results showed that the urinary fluoride levels of mothers from the high fluoride group were higher than those of the control group. There were significant differences in the neonatal behavioral neurological assessment score and neonatal behavioral score between the subjects in the endemic fluoride areas and the control group. There were
also significant differences in the non-biological visual orientation reaction and biological visual and auditory orientation reaction between the two groups. It is concluded that fluoride is toxic to neurodevelopment and that excessive fluoride intake during pregnancy can cause adverse effects on neonatal neurobehavioral development.” For mother’s in the “high fluoride group the urinary fluoride level averaged 3.58±1.47 mg/L, .
. . the control group (1.74±0.96 mg/L)”
[Translated by Bin Li and published with the concurrence of the Chinese Journal of Endemiology 2004 Sep;23(5):463-5.] Appendix 39 Full Article. Note: Subject wells 1.7- 6.0 mg F/L and control wells 0.5-1.0 mg F/L and subject urine samples were 3.58 mg F/L ±1.47 and controls 0.18-2.6 mg F/L statistically significant (p<0.01)

I can hear the proponents screaming, “that is from the Fluoride Journal and we won’t accept that.” My response is two things. First, it was published first by the Chinese in their peer reviewed journal. And second, show me USA research which reports safety. Only after you provide better research can we trash their research. Is that article proof? No but it is a nail in the coffin.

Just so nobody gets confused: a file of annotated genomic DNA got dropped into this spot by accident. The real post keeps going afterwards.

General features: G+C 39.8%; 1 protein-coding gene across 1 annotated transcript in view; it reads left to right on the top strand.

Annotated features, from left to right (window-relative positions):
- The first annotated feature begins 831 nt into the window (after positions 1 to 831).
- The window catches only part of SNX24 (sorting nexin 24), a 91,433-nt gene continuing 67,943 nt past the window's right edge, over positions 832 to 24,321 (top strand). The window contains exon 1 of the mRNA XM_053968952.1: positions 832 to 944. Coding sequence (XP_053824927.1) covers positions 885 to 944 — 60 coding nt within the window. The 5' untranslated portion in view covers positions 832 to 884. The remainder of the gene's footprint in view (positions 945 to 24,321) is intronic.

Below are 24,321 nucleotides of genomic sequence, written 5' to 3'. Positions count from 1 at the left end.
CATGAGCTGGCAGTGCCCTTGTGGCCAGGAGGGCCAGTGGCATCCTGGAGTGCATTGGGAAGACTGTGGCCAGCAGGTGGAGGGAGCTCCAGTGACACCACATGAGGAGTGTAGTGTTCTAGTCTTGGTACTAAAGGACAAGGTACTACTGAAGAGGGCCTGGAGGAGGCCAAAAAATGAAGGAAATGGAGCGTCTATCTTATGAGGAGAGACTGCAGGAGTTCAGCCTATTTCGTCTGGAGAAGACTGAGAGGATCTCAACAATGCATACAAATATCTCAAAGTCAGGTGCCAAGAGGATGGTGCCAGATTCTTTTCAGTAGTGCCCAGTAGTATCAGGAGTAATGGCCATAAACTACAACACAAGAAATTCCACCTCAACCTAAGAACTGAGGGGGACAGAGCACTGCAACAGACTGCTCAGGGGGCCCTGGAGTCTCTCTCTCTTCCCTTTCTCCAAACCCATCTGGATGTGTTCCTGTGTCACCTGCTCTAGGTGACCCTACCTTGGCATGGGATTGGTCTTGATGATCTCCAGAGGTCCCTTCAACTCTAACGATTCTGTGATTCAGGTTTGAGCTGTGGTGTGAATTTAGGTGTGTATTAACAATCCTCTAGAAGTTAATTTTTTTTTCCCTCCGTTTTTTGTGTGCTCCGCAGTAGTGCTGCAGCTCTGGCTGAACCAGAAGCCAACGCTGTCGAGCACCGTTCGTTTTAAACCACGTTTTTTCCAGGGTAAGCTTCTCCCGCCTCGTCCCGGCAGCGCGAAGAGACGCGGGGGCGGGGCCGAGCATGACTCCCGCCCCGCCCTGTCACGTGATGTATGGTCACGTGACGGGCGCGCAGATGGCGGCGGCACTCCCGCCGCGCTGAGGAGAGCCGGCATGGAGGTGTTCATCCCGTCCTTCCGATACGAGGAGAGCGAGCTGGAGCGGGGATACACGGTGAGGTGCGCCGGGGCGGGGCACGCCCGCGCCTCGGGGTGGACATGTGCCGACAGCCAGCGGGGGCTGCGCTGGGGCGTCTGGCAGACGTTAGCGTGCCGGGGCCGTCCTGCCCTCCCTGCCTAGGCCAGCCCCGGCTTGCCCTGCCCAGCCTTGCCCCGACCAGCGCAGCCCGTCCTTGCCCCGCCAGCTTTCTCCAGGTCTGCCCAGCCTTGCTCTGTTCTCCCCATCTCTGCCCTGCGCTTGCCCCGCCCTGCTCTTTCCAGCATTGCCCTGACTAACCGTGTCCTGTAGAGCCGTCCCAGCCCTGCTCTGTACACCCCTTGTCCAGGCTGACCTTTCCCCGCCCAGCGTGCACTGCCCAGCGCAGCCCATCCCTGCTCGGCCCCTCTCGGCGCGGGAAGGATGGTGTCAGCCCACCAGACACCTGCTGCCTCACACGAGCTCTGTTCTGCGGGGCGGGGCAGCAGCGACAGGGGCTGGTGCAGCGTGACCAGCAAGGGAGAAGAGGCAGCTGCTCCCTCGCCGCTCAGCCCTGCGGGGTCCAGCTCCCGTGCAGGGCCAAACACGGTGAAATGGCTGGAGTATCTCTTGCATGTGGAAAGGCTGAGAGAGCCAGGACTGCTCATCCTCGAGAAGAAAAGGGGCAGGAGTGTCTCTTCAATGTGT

3. “This paper presents a systematic literature review conducted to
investigate whether fluoride exposure has increased the risk of low intelligence quotient (IQ) scores in China over the past 20 years. . . . Children who live in a fluorosis area have five times higher odds of developing low IQ than those who live in a nonfluorosis area or a slight fluorosis area.” SOURCE: Tang QQ, DuJ, Ma HH, Jiang SJ, Zhou XJ,
Fluoride and children’s intelligence: a meta-analysis, Biol Trace Elem Res. 2008 Winter: 126(1-3):115-20

Remember, the USA fluorosis has gone up to 40% of children and that is after redefining dental fluorosis. So look at the serum fluoride concentrations. Reasonable journal, reasonable study. Are we going to throw out all Chinese studies because of prejudice? Simply because they looked first while we in the USA sat smugly by claiming safe and effective because we refused to look ad study?

4. “We found that exposure to fluoride (F) in urine was associated
with reduced Performance, Verbal, and Full IQ scores before and after adjusting for confounders. The same pattern was observed for models with F in water as the exposure variable…. The individual effect of F in urine indicated that for each mg increase of F in urine a decrease of 1.7 points in Full IQ might be expected.” SOURCE: Rocha-Amador D, et al. (2007). Decreased intelligence in children and exposure to fluoride and arsenic in drinking water. Cadernos de Saude Publica 23(Suppl 4):S579-87.

OK, lets rip this one apart. Increased fluoride in urine. Better than measuring water, but still we assume good kidney function.

5. “These negative correlations between IQ and urinary As and
between IQ and urinary fluoride indicate that exposure to high levels of As or fluoride, or both, could affect children’s intelligence… This study indicates that exposure to fluoride in drinking water is associated with neurotoxic effects in children.” SOURCE: Wang SX, et al. (2007). Arsenic and fluoride exposure in drinking water: children’s IQ and growth in Shanyin county, Shanxi province, China. Environmental Health Perspectives 115(4):643-7.

Remember, the HFS acid added to water often contains some arsenic and increases lead in blood serum.

6. “In agreement with other studies elsewhere, these findings